the first day of hostilities, France's war ministry began a staggering juggling act: Feeding their own troops, the troops
of her allies, and all of France's colonial troops, relying only on a network of foreign suppliers, limited local production,
and sketchy at best colonial tithes arriving in smaller supply than the hungry troops dispatched to the conflict from the
Frances armed forces were designed to fight, fend for, and feed at a company or battalion level. This meant that soldiers
who were line infantrymen might also be cooks, laborers, supply clerks and maintenance personnel, with fatigue details being
assigned on a rotational basis between the non-specialists. In garrison, or on maneuvers, this worked splendidly. When the
day's work was done, the cooking detail would set up the kitchen area, cook and serve the meal, and everyone was happy.
emergency use, troops carried an emergency ration, but no one would touch that except in old Legionnaires' barroom tales of
the Legion in 'wild places'.
to this mix about 2.8 million German troops (700,000 regulars and 2.1 million activated reserves) with the expressed purpose
of having lunch in gay Paris...
suddenly, company level kitchens were impossible to run in the field, especially in hotly contested locations, where doing
anything but remaining behind cover meant certain death.
the same time, the peacetime provisions which, if not opulent, were superb to most in Europe, suddenly had to be divided 5
ways, with Frances forces expanding from 823,000 peacetime troops to a whopping 3,723,000 at the onset of war. This was not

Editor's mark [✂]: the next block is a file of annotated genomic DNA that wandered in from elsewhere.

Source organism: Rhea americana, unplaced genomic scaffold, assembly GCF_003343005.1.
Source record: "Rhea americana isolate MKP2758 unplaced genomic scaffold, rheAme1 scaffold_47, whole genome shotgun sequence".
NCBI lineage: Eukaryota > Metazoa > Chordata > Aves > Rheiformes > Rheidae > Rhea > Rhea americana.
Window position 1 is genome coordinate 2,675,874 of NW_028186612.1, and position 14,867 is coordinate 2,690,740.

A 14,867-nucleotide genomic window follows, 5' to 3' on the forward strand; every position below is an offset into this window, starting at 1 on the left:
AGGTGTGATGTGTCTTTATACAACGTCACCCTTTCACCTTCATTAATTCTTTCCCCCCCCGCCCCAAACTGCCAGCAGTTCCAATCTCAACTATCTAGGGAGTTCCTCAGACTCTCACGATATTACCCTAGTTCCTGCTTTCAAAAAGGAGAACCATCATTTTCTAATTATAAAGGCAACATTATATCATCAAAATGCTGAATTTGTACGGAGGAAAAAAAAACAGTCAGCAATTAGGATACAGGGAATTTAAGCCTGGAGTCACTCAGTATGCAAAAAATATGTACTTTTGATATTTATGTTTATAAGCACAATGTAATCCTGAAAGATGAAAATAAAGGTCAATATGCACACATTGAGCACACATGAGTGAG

counting British expeditionary forces, colonial troops, remnants of the Belgian army and foreign volunteers.
the front lines were still somewhat flexible, field unit based kitchens were becoming less and less feasible. By the time
the front froze at the trench line from the channel to the Swiss border, they had become impossible. Many troops would receive
fresh ration supplies, but with the trench networks initially only being laid out for close-up combat, no provisions for regular
cooking was made.
meant that troops subsisted on fresh bread, fruit, wine and sausages. Iron rations were limited due to supply shortages, and
generally the only warm meal happened if a section or a platoon managed to set up a makeshift kitchen to use the supplies
arriving in an irregular fashion before they could spoil. Even then, the best troops could hope for was some sort of soup
or stew, or a cup of coffee if they were not so lucky.
standard caloric intake requirement was set, and no semblance of a functional supply system existed until early 1915, when
French planners in the Ministry of War finally had a modicum of breathing room to allow for action besides the constant filling
of gaps, reacting to German advances and trying to coax more allies to help out with the war effort. This also allowed for
the new concept of field kitchens, preparing meals behind the lines, which in theory then would be delivered/picked up and